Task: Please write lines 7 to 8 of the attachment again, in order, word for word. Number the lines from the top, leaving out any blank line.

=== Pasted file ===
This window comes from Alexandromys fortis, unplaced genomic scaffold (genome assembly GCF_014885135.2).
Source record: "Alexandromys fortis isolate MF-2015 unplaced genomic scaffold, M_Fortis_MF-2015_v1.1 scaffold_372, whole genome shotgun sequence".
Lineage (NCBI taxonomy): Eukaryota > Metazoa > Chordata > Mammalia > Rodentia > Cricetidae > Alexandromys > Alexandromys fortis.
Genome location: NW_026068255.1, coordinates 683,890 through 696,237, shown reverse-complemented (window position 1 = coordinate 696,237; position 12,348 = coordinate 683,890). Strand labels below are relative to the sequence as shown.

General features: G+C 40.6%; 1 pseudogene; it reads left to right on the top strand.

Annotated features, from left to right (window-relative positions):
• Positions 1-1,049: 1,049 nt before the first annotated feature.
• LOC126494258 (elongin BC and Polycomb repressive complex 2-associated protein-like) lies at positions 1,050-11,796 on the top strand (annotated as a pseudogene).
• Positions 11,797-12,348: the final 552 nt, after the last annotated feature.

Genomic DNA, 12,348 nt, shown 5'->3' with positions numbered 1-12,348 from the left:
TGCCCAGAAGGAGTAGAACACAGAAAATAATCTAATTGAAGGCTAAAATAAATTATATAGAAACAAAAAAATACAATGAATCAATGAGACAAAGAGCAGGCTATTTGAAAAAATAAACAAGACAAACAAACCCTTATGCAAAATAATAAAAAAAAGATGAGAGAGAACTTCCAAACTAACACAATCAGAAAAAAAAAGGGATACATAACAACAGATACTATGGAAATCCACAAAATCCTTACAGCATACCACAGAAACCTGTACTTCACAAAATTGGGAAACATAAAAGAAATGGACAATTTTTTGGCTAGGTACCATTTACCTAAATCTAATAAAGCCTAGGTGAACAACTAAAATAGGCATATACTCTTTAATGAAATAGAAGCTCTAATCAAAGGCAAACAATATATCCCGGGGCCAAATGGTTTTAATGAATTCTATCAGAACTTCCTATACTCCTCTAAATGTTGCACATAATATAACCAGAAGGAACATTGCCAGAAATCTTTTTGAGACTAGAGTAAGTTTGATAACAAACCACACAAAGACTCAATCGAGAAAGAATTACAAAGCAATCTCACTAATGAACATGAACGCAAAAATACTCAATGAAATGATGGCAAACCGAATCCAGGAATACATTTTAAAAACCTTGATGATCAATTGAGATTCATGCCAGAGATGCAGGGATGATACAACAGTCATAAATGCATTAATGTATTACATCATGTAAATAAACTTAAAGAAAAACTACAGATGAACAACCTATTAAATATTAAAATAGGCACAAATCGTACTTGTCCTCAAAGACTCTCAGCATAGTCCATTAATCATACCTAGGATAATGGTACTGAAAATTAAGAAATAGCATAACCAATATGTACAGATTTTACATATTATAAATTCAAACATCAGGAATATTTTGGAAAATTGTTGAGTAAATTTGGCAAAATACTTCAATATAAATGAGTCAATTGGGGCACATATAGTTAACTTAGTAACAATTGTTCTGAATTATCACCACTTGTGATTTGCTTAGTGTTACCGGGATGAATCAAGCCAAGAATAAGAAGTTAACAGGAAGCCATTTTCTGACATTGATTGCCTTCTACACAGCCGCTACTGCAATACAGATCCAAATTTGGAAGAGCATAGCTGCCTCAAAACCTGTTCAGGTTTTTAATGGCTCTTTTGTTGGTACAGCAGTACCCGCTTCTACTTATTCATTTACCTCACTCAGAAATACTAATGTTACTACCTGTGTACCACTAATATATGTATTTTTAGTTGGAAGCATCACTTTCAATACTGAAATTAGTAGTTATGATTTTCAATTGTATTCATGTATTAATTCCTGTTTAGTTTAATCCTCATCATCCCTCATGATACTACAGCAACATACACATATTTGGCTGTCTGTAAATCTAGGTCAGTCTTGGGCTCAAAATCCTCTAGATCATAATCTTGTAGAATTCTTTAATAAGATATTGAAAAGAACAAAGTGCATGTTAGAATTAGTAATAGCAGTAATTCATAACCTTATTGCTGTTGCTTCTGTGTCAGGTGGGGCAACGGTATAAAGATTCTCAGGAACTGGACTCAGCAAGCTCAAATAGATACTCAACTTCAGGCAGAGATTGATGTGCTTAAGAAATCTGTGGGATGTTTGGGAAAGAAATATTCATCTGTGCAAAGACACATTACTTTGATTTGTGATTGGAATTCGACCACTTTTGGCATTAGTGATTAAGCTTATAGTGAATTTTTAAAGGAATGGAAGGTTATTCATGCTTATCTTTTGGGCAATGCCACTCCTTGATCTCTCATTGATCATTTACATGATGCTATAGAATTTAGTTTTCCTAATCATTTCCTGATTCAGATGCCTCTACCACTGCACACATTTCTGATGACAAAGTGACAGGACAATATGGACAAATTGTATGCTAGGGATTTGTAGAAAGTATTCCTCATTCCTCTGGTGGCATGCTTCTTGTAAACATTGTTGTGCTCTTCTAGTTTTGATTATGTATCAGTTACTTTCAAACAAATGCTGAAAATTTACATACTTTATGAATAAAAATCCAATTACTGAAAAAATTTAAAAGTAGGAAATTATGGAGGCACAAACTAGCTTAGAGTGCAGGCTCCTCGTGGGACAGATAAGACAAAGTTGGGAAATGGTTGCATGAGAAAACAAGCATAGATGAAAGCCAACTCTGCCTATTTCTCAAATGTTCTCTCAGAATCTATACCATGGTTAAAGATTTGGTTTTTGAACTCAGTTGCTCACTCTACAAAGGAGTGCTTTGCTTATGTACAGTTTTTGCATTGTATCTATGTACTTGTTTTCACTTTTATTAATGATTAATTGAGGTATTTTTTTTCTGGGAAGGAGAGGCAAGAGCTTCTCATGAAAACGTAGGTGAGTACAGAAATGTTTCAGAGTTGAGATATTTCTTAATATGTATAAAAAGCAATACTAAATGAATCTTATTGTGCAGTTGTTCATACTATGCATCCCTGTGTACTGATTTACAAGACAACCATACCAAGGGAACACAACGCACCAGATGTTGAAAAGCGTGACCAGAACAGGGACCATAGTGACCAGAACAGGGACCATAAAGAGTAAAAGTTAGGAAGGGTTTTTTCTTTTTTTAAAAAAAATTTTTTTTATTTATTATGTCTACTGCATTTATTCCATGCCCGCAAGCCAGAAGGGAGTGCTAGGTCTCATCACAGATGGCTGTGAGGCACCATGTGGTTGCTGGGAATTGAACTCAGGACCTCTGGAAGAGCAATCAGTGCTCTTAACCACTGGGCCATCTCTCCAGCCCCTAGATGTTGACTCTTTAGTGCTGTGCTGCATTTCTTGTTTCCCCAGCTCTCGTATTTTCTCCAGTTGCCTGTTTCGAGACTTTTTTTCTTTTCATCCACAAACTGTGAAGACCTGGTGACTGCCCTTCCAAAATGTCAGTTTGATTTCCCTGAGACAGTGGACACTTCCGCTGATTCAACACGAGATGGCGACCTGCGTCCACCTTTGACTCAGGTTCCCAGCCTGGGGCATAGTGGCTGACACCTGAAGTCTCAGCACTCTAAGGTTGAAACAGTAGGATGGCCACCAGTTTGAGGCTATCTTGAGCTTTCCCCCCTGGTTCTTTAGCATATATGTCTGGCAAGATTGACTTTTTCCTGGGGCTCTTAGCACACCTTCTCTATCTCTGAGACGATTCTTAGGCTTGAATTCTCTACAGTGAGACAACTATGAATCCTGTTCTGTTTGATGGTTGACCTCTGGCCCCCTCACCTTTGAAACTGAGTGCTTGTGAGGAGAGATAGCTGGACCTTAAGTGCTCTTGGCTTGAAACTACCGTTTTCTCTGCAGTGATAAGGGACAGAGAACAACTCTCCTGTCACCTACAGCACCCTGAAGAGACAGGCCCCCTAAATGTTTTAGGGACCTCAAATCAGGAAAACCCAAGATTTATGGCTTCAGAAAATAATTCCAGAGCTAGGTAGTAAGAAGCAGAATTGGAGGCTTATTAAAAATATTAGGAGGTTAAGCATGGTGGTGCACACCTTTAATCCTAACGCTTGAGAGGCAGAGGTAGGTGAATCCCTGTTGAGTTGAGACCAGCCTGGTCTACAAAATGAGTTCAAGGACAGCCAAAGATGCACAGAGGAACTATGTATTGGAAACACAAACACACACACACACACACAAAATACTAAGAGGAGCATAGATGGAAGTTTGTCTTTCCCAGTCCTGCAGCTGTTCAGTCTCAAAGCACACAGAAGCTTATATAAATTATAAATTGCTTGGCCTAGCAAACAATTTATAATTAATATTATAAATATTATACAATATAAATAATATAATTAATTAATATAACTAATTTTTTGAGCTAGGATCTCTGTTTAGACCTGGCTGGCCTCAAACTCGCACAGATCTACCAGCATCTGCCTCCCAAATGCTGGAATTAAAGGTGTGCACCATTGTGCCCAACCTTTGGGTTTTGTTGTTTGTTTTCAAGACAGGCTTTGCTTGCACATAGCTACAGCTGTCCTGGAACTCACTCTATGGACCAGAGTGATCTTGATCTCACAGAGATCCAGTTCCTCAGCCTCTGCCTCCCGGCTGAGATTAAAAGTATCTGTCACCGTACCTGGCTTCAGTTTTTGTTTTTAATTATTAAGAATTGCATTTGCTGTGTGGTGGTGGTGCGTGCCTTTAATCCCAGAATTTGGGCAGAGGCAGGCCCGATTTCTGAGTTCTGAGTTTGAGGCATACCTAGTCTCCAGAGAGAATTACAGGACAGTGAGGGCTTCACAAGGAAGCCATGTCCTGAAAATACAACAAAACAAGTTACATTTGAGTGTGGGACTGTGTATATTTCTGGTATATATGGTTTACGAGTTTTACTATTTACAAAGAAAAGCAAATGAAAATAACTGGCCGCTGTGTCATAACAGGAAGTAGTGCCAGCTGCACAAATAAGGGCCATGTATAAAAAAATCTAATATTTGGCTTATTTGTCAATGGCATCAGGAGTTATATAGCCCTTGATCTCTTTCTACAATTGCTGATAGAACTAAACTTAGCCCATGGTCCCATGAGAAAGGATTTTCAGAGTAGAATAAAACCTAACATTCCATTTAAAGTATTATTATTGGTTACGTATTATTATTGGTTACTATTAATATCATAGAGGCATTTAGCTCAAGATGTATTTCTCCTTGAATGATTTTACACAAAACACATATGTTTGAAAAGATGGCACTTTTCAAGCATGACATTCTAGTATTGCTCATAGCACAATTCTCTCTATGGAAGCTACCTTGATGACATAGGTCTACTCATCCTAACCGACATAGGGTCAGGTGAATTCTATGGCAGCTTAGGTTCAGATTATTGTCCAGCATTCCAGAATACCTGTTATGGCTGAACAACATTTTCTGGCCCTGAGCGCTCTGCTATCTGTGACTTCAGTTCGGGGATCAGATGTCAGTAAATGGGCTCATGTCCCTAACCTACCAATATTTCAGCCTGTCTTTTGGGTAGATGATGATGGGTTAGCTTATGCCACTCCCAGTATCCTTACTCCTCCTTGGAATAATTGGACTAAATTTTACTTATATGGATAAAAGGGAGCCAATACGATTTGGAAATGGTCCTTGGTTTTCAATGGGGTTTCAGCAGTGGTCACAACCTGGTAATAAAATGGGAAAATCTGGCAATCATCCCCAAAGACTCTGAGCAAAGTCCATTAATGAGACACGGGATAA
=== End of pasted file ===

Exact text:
• Positions 1-1,049: 1,049 nt before the first annotated feature.
• LOC126494258 (elongin BC and Polycomb repressive complex 2-associated protein-like) lies at positions 1,050-11,796 on the top strand (annotated as a pseudogene).